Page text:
Question #9: Hobby AND Work?
(This post is part of a series for July 2013 entitled “Question Month.” Read the intro to the series here.)
My Facebook post earlier today:
“Question No. 9: Can work be a hobby, or a hobby work, or are they two distinctly separate things?”
I have always loved animals, especially cats. As a child I love, love love, love love love loved cats so much that I would cat-whisper them while supposedly visiting their people. A standoffish cat was a good challenge, nothing more or less.
I spent several years volunteering at a cozy one-room cat shelter in Boston. I had a weekly shift cleaning cages and giving the cats attention and was one of the people handling adoptions, also on a weekly basis. We often brought cats or kittens home to foster.
During that same time period, I tamed a feral (not just shy, really truly ear-tipped feral) cat out of our backyard and into our laps. It took a few months to get her comfortable enough to come inside and a few years before she would snuggle up and snooze on a lap for any duration.
At some point, I picked up a few cat-sitting jobs. Same as volunteering, no?
No. As soon as you are being paid, a little accountant comes and sits on your shoulder and asks quietly but persistently whether this is a worthy use of your time and extensive musical training. One of the jobs was for people with a spectacular collection of books, so the answer was yes, I don’t mind a little litter box cleaning in order to cuddle with your sweet cat and read voraciously. Otherwise, you know what, no, suddenly no amount felt like enough.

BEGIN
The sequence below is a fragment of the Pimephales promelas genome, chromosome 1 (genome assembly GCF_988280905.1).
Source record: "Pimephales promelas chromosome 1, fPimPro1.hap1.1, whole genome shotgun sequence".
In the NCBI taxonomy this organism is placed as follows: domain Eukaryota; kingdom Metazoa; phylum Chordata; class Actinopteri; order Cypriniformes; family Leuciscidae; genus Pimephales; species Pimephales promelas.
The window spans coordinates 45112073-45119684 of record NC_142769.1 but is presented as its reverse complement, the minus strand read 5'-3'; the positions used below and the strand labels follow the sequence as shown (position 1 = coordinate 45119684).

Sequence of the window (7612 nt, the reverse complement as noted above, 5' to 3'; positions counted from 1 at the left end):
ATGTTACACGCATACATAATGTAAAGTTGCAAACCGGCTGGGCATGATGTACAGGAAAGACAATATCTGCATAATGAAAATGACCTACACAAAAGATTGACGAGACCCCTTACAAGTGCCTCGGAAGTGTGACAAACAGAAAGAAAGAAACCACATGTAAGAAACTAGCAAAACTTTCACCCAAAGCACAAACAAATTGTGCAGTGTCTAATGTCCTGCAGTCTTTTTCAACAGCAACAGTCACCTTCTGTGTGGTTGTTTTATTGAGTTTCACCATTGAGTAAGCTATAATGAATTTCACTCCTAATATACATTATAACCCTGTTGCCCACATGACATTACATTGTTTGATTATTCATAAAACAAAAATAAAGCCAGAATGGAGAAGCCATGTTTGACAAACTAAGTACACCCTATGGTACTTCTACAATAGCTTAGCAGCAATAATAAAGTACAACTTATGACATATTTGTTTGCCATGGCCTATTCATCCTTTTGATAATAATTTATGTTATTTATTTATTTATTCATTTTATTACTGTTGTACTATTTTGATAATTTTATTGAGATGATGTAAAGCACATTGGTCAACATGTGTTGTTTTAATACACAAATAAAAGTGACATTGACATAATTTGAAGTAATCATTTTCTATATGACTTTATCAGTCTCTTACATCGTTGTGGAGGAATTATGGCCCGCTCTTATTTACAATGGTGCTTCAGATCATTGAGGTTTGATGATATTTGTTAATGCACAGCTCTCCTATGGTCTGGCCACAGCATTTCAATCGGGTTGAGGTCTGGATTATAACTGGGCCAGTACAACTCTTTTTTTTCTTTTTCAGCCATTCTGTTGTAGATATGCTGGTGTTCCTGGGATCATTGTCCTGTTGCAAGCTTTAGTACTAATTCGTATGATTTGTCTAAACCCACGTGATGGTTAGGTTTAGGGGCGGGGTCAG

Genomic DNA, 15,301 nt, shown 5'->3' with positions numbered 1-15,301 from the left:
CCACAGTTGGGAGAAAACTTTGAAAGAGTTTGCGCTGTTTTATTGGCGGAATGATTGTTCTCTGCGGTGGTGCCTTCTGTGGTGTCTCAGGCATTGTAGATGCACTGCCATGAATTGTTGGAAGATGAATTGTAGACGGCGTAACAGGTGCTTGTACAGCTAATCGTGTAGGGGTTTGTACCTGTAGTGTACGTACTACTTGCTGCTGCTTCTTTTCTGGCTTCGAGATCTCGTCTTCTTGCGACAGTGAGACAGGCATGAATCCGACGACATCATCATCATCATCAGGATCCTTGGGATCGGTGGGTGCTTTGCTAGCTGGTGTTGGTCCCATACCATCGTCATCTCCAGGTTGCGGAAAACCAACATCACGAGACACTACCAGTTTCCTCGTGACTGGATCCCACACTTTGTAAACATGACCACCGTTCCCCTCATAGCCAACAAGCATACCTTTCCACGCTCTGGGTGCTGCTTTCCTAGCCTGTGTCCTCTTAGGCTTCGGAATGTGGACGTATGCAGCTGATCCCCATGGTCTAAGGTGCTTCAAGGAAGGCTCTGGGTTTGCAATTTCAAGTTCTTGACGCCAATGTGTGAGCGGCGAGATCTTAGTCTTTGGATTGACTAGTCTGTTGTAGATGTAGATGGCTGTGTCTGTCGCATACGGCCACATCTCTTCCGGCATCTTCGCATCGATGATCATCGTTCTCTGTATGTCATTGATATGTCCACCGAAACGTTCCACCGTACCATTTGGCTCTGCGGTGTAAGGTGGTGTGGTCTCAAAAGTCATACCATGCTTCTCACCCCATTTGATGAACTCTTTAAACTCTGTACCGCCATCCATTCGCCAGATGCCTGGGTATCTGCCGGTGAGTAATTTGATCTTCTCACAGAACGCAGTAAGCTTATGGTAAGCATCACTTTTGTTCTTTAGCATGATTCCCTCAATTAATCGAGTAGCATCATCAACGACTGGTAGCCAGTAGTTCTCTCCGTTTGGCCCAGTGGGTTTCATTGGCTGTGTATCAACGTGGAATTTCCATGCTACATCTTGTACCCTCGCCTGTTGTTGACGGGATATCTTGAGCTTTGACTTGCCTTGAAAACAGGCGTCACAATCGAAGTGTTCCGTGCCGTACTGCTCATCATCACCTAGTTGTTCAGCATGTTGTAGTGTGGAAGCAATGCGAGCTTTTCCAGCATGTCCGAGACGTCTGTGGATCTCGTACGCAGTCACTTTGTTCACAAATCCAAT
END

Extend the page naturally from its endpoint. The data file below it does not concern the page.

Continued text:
Recently I looked after some friends’ cats just as a favor. Confirmed — no pipsqueak accountant, right back to the happy-doing-good vibe I had working at the shelter.
I have heard crafty type people who have tried producing enough of their craft to sell say they just don’t like it, that whatever made it a hobby instead of work gets lost in the pursuit of income.
My dearest hobby is playing music. My work is primarily teaching music.
One and the same?
There are wonderful, blindingly beautiful moments while teaching where the wall between hobby and work melts. (I usually get at least one per lesson, and it is not unheard of to shift over for a whole lesson.) But I think there is simply a different mindset to doing what you love for the heck of it whenever you want to and doing something (even something you love) at a set time for profit.
I will end with the response of one wise commenter:
“Yes, especially when the degree of independence in doing the work is high and the need to maximize income from the work is relatively low, meaning that one can do it at one’s own pace and in interesting ways rather than having efficiency and/or pleasing superiors/customers as paramount concerns.”
At one’s own pace. That is the crux of the matter for me.